Donald Trump has gotten in trouble for saying a lot of things. He doesn’t get in trouble with his supporters, but the media pundits come out in full strength when they think they’ve got him on something.
One of the more recent things happened when Trump was interviewed on CNBC. He said that, as a businessman, he is used to dealing with creditors. He said that, as president, he could renegotiate the terms of the U.S. government’s debt.
Some were quick to jump on him, saying that he wants creditors to take a haircut. Unfortunately, Trump backtracked on his statement and said that he wants to restructure new debt with lower interest rates, or something to that effect. It doesn’t really make any sense because the government is going to issue new debt and roll over maturing debt at the lowest rate it can.
If Trump becomes president, I think there is almost no chance that he will allow a default on the national debt. If anyone would, it would probably be him. But I still see the chances as slim.
The popular and acceptable opinion is that the U.S. government just could not possibly default on the national debt, or even give creditors a haircut, meaning they would get back less than promised. The whole notion is just supposed to be ridiculous and even childish to think such a thing.
But why is default such a ridiculous notion? From a libertarian standpoint, default makes sense. Of course, if we lived in a libertarian society, then there wouldn’t be a national debt in the first place.
The main objection is that it would not be right to break a contract. Making interest payments and paying back the principal on the debt is a promise that was made to people who lent their money to the government. People say it would be morally wrong for the government to go back on its word.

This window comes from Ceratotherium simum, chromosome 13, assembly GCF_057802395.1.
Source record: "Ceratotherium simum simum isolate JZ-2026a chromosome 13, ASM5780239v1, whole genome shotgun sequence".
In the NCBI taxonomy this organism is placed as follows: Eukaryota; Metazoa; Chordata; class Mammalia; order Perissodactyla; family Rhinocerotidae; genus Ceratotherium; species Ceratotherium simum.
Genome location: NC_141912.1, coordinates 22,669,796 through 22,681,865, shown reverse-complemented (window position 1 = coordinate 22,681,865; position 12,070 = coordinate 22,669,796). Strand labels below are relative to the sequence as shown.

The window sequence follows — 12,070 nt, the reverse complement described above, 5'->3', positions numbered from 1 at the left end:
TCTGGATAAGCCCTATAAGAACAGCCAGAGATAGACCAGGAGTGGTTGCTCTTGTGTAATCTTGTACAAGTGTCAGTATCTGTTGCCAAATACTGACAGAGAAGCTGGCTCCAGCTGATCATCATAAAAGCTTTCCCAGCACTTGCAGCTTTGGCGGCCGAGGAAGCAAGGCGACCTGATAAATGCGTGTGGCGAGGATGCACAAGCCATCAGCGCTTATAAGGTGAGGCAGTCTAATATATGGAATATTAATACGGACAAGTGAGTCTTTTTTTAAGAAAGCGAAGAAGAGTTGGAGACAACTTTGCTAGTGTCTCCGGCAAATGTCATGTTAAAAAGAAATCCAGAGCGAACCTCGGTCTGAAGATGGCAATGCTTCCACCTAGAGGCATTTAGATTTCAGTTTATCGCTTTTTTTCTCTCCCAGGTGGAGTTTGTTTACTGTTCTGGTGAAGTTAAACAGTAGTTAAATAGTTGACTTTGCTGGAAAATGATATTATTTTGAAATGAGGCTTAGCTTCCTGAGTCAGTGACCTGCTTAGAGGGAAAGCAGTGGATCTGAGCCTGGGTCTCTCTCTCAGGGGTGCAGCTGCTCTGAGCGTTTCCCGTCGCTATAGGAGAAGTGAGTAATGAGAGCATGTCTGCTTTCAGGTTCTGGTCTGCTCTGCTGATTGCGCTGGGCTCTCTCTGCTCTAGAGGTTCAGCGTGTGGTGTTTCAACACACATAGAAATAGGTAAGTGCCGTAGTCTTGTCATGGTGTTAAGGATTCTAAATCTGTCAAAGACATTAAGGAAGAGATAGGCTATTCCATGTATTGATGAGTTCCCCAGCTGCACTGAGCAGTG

But why is it ok for people and businesses to declare bankruptcy?
People and businesses are not the same thing as the government. However, if it is morally wrong for anyone to not pay back debt, it is businesses and individuals. It is actually the opposite with government.
Murray Rothbard wrote an essay on this subject in 1992. His view was that it is immoral for the government to keep paying on its debt at the expense of taxpayers (and holders of dollars).
When the government promises to pay back money that it borrows, it is not a valid contract. It is because the government doesn’t have the money to pay it back except by extracting it from others with the use of force or the threat of force.
If I make a contract with Al to borrow his money and pay him back a certain amount with interest at a later date, there is no problem there. I should fulfill the contract.
But what if I make a contract with Al to borrow his money. In the contract, I state that the loan is backed by the full faith and credit of Bob. Bob is my neighbor and I will steal his money in order to pay back Al. If that is the only way I can pay back Al, then it is more morally sound to not steal from Bob and not pay back Al than it is to steal from Bob in order to pay back Al.